“Stocco di Mammola”, the Calabrian taste of Flanders stockfish


Mammola is a beautiful town near Reggio Calabria, famous as the land which, thanks to its nature between the mountains and the seas, is able to offer a vast gastronomic panorama to those who live and visit it.

The five Calabrian provinces (Cosenza, Crotone, Reggio Calabria, Vibo Valentia and Catanzaro) are linked to each other by a culinary tradition that has humble and ancient origins.

A sight of Mammola (Church of Madonna del Carmine)

The dishes, which connect all five Calabrian provinces, are few and differ, above all, in their preparation. Among the most common dishes, there is stockfish, especially the local recipe of “Stocco di Mammola” (literally the “stockfish of Mammola”), which is a little bit modified in every province.


Stockfish has a very ancient history. In 1431 the noble Venetian merchant Pietro Querino and his crew, from the return of Flanders, were caught by surprise by a storm. After days at sea, the ship ran aground in an archipelago of the Arctic Circle: the Lofoten Islands.

Lofoten Islands

Suffering the cold and after finishing the food, they decided to go in search of food. They found a huge fish stranded on the rocks and decided to cook it on the beach. The smoke caused by the cooking of the fish, intrigued the inhabitants of the island in front that they ran to see who was on that abandoned island. Found the castaways, they took them to their lodgings offering hospitality.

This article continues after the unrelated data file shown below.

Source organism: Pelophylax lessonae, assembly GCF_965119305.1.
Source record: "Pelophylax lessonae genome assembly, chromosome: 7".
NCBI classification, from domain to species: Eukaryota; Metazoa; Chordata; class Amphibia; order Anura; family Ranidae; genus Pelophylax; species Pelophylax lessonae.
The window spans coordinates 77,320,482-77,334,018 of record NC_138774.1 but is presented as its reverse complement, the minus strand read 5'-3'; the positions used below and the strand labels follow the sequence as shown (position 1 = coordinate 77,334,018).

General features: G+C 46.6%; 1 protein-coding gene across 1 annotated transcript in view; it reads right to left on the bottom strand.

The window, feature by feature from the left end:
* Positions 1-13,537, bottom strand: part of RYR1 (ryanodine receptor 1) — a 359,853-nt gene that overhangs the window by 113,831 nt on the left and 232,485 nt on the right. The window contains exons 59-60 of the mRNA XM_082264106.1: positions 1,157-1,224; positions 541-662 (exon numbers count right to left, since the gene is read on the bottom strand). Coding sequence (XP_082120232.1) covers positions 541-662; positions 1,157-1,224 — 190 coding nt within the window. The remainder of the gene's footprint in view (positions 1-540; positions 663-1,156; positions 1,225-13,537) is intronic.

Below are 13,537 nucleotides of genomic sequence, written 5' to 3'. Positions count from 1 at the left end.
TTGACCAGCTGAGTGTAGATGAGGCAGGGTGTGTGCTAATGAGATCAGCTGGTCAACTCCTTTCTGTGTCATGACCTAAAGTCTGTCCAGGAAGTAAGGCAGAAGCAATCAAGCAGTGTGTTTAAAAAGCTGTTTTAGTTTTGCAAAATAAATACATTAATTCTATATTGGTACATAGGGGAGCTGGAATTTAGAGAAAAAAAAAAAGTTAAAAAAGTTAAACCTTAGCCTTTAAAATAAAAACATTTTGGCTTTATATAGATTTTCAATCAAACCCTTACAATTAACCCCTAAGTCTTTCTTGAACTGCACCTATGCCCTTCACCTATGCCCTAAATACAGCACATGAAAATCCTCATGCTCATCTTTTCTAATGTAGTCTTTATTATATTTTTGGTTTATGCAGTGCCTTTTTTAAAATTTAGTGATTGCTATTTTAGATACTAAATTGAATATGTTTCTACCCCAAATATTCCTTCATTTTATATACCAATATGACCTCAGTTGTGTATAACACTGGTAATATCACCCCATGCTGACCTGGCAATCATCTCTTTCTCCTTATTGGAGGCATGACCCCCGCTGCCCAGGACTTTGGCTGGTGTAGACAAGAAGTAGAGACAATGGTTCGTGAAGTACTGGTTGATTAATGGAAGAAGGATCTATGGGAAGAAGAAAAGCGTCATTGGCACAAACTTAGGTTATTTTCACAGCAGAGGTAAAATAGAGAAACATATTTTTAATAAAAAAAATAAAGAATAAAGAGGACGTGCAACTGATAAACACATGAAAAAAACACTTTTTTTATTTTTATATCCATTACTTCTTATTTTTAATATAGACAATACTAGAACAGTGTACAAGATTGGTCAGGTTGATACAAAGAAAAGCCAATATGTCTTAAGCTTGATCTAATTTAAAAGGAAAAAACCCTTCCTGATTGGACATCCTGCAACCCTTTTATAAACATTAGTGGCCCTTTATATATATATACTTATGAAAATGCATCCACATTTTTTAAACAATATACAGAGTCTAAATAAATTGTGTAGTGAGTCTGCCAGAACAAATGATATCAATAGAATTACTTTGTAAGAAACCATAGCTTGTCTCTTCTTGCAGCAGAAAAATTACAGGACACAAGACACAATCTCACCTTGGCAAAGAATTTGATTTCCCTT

The crew and the Venetian nobleman remained with the population until the arrival of spring: they arranged the boat and returned to Venice with a great and exquisite novelty: the stockfish.

Five hundred years later, in 1932, a monument was held in the Lofoten Islands in memory of the cultural, gastronomic and ethnic link between Italy and those distant islands.

Today the Norwegian archipelago is the most important producer of stockfish in the world and Italy is the largest importer, through the ports of: Naples, Ancona, Vicenza and Liguria.

Norway, a link with Calabria


Stocco di Mammola is a dish of Calabrese origin. Of humble origins, it was consumed above all by the poor. In particular, the peasants consumed it and offered it to the laborers during the most strenuous jobs that were carried out in the countryside.